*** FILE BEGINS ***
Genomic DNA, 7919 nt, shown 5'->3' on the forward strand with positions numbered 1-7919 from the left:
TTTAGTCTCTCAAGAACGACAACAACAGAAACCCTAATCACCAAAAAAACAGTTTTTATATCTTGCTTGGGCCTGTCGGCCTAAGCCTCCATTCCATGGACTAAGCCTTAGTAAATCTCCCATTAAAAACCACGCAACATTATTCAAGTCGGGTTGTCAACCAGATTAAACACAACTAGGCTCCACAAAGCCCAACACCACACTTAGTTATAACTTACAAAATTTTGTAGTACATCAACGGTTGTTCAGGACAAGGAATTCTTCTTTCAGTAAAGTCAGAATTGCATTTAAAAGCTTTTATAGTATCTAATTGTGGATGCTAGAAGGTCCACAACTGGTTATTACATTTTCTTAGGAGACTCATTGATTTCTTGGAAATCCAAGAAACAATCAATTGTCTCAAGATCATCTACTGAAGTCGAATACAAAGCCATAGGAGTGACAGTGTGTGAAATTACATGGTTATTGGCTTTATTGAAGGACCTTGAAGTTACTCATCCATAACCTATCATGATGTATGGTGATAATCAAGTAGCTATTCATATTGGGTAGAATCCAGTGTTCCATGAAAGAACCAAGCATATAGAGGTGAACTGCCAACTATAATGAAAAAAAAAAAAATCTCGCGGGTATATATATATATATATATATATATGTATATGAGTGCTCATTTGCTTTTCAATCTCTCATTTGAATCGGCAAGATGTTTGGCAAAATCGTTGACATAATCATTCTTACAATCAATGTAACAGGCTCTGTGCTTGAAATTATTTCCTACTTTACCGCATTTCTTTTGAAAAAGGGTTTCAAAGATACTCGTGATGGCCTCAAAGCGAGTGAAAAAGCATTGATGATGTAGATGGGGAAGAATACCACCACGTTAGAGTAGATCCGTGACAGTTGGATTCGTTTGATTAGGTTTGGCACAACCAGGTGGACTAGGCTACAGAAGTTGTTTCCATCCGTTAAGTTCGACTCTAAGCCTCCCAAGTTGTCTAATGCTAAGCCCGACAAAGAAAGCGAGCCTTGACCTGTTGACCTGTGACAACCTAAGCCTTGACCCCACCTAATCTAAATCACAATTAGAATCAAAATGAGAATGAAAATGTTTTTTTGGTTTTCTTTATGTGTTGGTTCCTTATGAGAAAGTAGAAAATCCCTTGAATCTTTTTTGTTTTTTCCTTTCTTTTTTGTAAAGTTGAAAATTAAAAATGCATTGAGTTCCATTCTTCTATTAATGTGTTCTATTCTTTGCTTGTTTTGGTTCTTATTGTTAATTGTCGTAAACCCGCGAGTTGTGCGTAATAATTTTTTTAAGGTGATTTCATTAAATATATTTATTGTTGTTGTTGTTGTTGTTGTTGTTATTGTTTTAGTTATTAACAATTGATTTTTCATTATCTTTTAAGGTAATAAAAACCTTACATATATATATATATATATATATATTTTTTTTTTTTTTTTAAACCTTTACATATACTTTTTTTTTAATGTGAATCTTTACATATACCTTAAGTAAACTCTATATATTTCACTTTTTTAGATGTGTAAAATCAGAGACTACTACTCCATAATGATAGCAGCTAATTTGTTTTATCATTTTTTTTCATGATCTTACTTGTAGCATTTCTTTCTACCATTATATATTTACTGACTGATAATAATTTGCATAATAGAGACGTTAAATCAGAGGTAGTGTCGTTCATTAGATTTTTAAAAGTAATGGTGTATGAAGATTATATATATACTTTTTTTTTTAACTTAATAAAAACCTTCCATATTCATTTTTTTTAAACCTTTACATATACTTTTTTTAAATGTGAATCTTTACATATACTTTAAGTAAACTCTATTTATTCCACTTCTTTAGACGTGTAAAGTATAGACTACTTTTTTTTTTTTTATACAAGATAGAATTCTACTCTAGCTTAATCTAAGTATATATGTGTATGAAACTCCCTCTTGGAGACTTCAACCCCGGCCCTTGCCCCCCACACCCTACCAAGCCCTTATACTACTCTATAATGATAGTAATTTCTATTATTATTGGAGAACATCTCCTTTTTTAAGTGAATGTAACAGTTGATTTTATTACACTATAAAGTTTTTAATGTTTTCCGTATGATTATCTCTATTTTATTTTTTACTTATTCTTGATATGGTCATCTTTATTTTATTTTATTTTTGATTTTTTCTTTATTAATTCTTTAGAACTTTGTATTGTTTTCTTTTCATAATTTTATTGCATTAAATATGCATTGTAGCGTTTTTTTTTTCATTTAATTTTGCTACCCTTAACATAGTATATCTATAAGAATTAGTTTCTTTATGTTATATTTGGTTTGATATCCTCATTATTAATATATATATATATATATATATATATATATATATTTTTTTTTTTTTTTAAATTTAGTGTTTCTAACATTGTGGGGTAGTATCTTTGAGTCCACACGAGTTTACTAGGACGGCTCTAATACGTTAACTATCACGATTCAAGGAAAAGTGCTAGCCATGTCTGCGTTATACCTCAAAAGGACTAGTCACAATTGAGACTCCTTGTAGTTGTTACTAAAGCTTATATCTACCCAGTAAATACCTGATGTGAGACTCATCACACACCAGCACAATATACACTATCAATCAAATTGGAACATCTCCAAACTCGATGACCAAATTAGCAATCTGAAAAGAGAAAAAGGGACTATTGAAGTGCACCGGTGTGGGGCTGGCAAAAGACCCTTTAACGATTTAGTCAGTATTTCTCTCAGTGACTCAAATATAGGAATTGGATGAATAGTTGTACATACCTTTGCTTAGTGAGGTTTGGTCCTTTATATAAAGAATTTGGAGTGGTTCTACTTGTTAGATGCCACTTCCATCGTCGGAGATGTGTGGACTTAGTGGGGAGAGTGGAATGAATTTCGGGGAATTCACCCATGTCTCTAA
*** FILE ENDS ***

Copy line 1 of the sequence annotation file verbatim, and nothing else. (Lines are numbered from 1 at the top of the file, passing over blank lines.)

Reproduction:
Genomic DNA, 7919 nt, shown 5'->3' on the forward strand with positions numbered 1-7919 from the left: